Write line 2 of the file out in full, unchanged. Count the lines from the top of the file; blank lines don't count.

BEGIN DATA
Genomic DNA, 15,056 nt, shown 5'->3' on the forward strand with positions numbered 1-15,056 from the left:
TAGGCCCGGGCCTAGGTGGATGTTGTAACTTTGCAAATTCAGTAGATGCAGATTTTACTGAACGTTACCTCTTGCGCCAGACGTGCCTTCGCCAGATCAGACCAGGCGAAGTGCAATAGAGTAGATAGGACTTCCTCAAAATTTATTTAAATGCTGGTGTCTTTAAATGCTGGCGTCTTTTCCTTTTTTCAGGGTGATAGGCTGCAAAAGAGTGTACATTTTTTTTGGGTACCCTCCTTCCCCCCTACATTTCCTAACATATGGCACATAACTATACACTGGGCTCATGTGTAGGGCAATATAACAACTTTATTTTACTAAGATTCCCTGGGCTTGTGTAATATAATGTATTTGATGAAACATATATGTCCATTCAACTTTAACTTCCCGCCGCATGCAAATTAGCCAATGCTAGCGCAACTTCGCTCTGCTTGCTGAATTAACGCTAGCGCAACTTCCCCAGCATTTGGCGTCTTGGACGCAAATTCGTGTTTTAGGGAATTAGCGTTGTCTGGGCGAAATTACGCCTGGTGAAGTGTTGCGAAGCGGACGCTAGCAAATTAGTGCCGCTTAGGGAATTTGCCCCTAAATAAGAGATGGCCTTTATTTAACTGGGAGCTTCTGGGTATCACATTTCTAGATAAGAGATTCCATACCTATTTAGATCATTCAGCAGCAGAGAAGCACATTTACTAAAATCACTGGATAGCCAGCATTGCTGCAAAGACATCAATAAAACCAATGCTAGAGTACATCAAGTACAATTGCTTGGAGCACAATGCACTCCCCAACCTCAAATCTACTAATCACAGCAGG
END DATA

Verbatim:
TAGGCCCGGGCCTAGGTGGATGTTGTAACTTTGCAAATTCAGTAGATGCAGATTTTACTGAACGTTACCTCTTGCGCCAGACGTGCCTTCGCCAGATCAGACCAGGCGAAGTGCAATAGAGTAGATAGGACTTCCTCAAAATTTATTTAAATGCTGGTGTCTTTAAATGCTGGCGTCTTTTCCTTTTTTCAGGGTGATAGGCTGCAAAAGAGTGTACATTTTTTTTGGGTACCCTCCTTCCCCCCTACATTTCCTAACATATGGCACATAACTATACACTGGGCTCATGTGTAGGGCAATATAACAACTTTATTTTACTAAGATTCCCTGGGCTTGTGTAATATAATGTATTTGATGAAACATATATGTCCATTCAACTTTAACTTCCCGCCGCATGCAAATTAGCCAATGCTAGCGCAACTTCGCTCTGCTTGCTGAATTAACGCTAGCGCAACTTCCCCAGCATTTGGCGTCTTGGACGCAAATTCGTGTTTTAGGGAATTAGCGTTGTCTGGGCGAAATTACGCCTGGTGAAGTGTTGCGAAGCGGACGCTAGCAAATTAGTGCCGCTTAGGGAATTTGCCCCTAAATAAGAGATGGCCTTTATTTAACTGGGAGCTTCTGGGTATCACATTTCTAGATAAGAGATTCCATACCTATTTAGATCATTCAGCAGCAGAGAAGCACATTTACTAAAATCACTGGATAGCCAGCATTGCTGCAAAGACATCAATAAAACCAATGCTAGAGTACATCAAGTACAATTGCTTGGAGCACAATGCACTCCCCAACCTCAAATCTACTAATCACAGCAGG